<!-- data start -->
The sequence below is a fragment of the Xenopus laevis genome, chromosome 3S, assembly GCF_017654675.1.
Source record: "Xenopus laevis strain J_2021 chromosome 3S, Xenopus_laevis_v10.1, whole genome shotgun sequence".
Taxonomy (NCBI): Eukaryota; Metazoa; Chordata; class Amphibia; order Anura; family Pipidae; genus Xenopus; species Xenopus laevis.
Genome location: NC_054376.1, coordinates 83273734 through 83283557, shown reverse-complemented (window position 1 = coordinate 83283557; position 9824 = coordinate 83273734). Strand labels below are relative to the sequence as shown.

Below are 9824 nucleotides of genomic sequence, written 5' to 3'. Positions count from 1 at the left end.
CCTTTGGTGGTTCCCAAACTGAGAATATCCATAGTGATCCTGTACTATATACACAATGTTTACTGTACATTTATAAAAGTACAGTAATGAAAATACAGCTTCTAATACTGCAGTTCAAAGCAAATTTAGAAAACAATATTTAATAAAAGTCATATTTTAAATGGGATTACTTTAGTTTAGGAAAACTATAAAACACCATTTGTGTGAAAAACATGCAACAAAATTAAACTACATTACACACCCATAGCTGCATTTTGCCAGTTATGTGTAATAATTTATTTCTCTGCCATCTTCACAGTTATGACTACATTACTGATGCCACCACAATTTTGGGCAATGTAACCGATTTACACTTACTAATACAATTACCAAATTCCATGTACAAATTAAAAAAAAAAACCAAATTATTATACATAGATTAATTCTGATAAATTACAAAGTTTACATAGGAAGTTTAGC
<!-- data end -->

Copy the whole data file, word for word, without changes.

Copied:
The sequence below is a fragment of the Xenopus laevis genome, chromosome 3S, assembly GCF_017654675.1.
Source record: "Xenopus laevis strain J_2021 chromosome 3S, Xenopus_laevis_v10.1, whole genome shotgun sequence".
Taxonomy (NCBI): Eukaryota; Metazoa; Chordata; class Amphibia; order Anura; family Pipidae; genus Xenopus; species Xenopus laevis.
Genome location: NC_054376.1, coordinates 83273734 through 83283557, shown reverse-complemented (window position 1 = coordinate 83283557; position 9824 = coordinate 83273734). Strand labels below are relative to the sequence as shown.

Below are 9824 nucleotides of genomic sequence, written 5' to 3'. Positions count from 1 at the left end.
CCTTTGGTGGTTCCCAAACTGAGAATATCCATAGTGATCCTGTACTATATACACAATGTTTACTGTACATTTATAAAAGTACAGTAATGAAAATACAGCTTCTAATACTGCAGTTCAAAGCAAATTTAGAAAACAATATTTAATAAAAGTCATATTTTAAATGGGATTACTTTAGTTTAGGAAAACTATAAAACACCATTTGTGTGAAAAACATGCAACAAAATTAAACTACATTACACACCCATAGCTGCATTTTGCCAGTTATGTGTAATAATTTATTTCTCTGCCATCTTCACAGTTATGACTACATTACTGATGCCACCACAATTTTGGGCAATGTAACCGATTTACACTTACTAATACAATTACCAAATTCCATGTACAAATTAAAAAAAAAAACCAAATTATTATACATAGATTAATTCTGATAAATTACAAAGTTTACATAGGAAGTTTAGC